Zlata radishes have a mild, sweet, and peppery flavor suited for fresh and cooked preparations. The small radishes can be washed and consumed straight out of hand or sliced to showcase their coloring, displayed on appetizer platters with dips and soft cheeses. Zlata radishes can also be tossed into green salads, shredded into slaws, stuffed into sandwiches, or used as a fresh topping over tacos. The brightly colored radishes are popularly carved and served as an edible garnish, incorporated into fresh spring rolls, wrapped in prosciutto, or sliced over salted buttered toast. In Czechoslovakia, yellow radishes such as Zlata are sometimes shredded into a softened cream cheese spread with butter, chives, and salt. This spread is often served as a dip for crudité plates or topping for crackers or toast. The golden radishes are also commonly mixed into a cucumber and radish salad throughout Eastern Europe served with a creamy sauce and fresh herbs. Zlata radishes can withstand heat and are typically roasted, sauteed, or braised to create a soft texture. The roots can be cooked into egg-based dishes, roasted with other vegetables as a side dish, or combined into casseroles as a savory bite. They can also be pickled for extended use. Beyond the roots, Zlata radish greens are edible and can be used in any recipe calling for standard radish leaves. The leaves have a peppery, grassy taste, used raw in salads, lightly sauteed and stirred into soups, or served as a side dish. The greens can also be blended into pesto or hummus. Zlata radishes pair well with meats including beef, pork, and poultry, eggs, herbs such as dill, thyme, parsley, and tarragon, potatoes, cucumbers, sour cream, and onions. Whole, unwashed Zlata radishes will keep 1 to 2 weeks when stored in the refrigerator.
In Russia, yellow radish varieties such as Zlata radishes are incorporated into a summer soup known as okroshka. The chilled dish is comprised of a soup base of sour cream and kvass combined with finely chopped vegetables, herbs, and meat. Kvass is a fermented beverage made from rye bread. The dried bread is soaked in water, combined with yeast, and is left to ferment. This natural fermentation creates carbonation, giving the beverage its distinct sour flavor. Kvass is a traditional drink of Russia and was historically consumed as an energizing refreshment on hot days in place of water. There were also vendors who sold glasses of kvass in neighborhoods and along city streets from traveling carts. With its rich history within Russia, kvass eventually made its way into culinary dishes, specifically okroshka. The name okroshka is derived from “kroshit,” meaning “to crumble,” and is a descriptor of the finely chopped ingredients in the soup. Russian legends trace the soup's creation to barge haulers, as the workers would carry dried fish and kvass for their lunches. The fish was soaked in the kvass, but the ship workers grew tired of the same flavor, eventually adding vegetables for variety and better nutrition. While this tale has not been confirmed, okroshka spread across Russia and became a staple summer soup. Radishes are one of the most common ingredients in okroshka, favored for their crisp, peppery bite, and many types of radishes are used, depending on the desired flavor. Okroshka has become so widespread in the present day that a special kind of kvass is commercially made for okroshka, a fermented mixture including horseradish for complexity and added spice.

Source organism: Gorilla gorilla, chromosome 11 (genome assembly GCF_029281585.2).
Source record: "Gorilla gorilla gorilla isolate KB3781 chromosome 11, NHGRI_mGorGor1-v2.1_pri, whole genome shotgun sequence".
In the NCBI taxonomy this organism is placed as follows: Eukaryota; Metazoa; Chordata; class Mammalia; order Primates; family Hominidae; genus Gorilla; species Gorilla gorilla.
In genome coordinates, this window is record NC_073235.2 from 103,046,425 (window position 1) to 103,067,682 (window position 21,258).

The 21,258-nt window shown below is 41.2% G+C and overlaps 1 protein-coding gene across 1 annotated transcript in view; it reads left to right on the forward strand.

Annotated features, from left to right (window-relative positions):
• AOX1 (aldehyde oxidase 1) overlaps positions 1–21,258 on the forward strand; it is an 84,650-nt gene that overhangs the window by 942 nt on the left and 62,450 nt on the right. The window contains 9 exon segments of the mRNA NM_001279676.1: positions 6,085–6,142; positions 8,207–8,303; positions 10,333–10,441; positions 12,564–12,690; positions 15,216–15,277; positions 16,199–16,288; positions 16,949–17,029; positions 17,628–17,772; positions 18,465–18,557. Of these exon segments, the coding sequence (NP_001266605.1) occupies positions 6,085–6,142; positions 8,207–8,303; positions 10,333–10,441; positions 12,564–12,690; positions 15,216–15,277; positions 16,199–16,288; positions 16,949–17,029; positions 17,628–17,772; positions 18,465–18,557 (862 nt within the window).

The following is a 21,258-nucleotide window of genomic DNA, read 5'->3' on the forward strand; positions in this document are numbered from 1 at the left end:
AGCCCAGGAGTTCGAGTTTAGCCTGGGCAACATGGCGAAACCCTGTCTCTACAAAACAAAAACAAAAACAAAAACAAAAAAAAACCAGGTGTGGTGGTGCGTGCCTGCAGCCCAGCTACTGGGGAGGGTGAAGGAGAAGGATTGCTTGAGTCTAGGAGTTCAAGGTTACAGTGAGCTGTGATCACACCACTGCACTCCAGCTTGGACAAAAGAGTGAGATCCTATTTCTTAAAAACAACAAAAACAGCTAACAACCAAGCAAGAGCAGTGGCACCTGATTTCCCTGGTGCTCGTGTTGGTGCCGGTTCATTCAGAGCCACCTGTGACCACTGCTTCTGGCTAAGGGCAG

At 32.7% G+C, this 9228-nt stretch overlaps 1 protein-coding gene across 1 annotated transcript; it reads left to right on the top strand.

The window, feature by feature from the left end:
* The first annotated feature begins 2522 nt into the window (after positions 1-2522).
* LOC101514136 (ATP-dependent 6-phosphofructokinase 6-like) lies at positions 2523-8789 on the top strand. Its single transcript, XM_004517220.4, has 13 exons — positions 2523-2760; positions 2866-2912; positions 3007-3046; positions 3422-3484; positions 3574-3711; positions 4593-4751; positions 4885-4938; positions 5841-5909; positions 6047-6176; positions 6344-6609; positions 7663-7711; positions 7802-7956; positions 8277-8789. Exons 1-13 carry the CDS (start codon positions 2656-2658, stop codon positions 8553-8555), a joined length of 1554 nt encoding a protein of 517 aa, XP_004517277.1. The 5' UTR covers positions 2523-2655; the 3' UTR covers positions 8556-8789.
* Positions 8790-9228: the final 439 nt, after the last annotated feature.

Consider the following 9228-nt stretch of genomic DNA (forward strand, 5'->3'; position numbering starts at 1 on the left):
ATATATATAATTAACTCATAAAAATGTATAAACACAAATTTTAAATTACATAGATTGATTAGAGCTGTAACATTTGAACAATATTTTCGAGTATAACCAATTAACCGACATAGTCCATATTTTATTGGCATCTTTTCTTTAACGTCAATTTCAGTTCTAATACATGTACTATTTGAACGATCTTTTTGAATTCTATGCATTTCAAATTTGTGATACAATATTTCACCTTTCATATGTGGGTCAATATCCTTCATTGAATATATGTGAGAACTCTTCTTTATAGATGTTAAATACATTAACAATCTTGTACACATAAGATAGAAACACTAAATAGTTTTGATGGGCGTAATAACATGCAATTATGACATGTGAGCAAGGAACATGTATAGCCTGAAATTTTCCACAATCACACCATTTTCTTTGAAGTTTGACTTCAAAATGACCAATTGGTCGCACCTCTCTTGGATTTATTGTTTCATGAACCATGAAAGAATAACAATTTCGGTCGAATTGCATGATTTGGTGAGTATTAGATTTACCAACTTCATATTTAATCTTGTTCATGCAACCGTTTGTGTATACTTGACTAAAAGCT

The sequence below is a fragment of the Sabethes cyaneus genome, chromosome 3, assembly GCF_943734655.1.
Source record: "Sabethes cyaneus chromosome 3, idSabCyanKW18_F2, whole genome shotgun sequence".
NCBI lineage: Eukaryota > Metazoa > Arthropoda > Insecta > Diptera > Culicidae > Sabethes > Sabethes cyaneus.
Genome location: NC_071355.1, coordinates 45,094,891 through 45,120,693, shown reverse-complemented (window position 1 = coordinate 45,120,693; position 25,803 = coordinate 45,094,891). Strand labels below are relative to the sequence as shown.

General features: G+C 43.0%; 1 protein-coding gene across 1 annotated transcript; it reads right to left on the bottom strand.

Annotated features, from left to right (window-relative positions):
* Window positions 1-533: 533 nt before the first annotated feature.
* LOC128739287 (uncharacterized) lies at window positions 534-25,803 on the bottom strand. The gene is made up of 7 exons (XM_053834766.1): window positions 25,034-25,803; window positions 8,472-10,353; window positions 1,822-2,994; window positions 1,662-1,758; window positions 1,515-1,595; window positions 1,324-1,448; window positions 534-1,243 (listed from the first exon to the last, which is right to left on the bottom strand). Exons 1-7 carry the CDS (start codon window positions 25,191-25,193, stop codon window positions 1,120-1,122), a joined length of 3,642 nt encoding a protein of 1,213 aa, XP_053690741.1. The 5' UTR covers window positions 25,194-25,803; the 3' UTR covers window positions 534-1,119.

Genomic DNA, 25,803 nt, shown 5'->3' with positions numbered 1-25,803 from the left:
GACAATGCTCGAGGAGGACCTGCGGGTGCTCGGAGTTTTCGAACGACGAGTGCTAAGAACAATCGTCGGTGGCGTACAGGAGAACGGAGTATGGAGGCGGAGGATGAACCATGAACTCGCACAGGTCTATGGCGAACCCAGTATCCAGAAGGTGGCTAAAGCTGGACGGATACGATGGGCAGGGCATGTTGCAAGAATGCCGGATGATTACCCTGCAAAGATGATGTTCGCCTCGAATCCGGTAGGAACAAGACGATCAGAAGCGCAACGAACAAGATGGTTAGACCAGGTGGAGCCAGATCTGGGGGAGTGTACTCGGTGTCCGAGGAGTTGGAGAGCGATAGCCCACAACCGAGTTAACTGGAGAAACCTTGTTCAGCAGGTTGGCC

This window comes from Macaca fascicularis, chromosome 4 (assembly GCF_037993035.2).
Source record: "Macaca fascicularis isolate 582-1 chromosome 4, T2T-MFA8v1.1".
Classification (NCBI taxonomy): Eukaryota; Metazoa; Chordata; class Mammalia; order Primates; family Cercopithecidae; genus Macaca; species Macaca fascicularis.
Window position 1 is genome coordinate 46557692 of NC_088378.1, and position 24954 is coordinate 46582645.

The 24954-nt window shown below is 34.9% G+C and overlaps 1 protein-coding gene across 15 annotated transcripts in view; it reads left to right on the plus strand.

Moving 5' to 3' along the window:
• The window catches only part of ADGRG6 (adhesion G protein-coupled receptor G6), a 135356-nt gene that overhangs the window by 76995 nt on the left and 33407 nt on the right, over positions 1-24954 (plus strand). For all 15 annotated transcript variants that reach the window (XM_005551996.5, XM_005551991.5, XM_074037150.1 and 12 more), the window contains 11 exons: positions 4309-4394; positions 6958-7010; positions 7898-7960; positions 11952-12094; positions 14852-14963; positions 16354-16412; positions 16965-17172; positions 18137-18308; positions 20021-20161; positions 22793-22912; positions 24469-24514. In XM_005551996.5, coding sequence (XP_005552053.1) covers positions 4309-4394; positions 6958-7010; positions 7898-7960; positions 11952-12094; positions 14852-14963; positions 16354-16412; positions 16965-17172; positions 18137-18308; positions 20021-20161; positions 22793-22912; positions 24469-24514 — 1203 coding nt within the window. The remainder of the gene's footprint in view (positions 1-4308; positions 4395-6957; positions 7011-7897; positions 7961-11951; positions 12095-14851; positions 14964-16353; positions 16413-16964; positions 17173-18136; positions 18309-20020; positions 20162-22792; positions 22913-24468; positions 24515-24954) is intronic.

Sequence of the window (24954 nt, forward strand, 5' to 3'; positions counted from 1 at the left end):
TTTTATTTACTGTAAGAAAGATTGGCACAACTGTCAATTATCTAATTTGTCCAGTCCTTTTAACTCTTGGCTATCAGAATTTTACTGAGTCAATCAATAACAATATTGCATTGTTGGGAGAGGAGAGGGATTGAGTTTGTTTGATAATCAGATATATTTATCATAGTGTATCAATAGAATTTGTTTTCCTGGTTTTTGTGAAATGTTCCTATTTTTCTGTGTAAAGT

Zlata radishes are believed to be native to Eastern Europe and are a type of yellow radish. While much of the variety’s history is unknown, experts discovered records of yellow radishes in the early 1700s and theorized that the golden roots developed from a mutation of red radishes. This mutation caused the radishes to miss a gene that produces the typical red coloring, leading them to create golden yellow hues. Their flavor, however, paled in comparison to red radishes, and yellow radishes were mostly unknown until the 19th century. Yellow radish varieties were introduced into the United States during the 1800s and were favored home garden varieties for their unusual coloring, sweet flavor, and heat tolerance. Today Zlata radishes are a rare heirloom variety only grown through specialty farms and radish enthusiasts. The variety is sold fresh through markets in Europe, specifically Turkey, Poland, Czechoslovakia, and Russia, the United States, and Australia. In seed form, it is offered through online retailers worldwide.
Recipes that include Zlata Radishes. One is easiest, three is harder.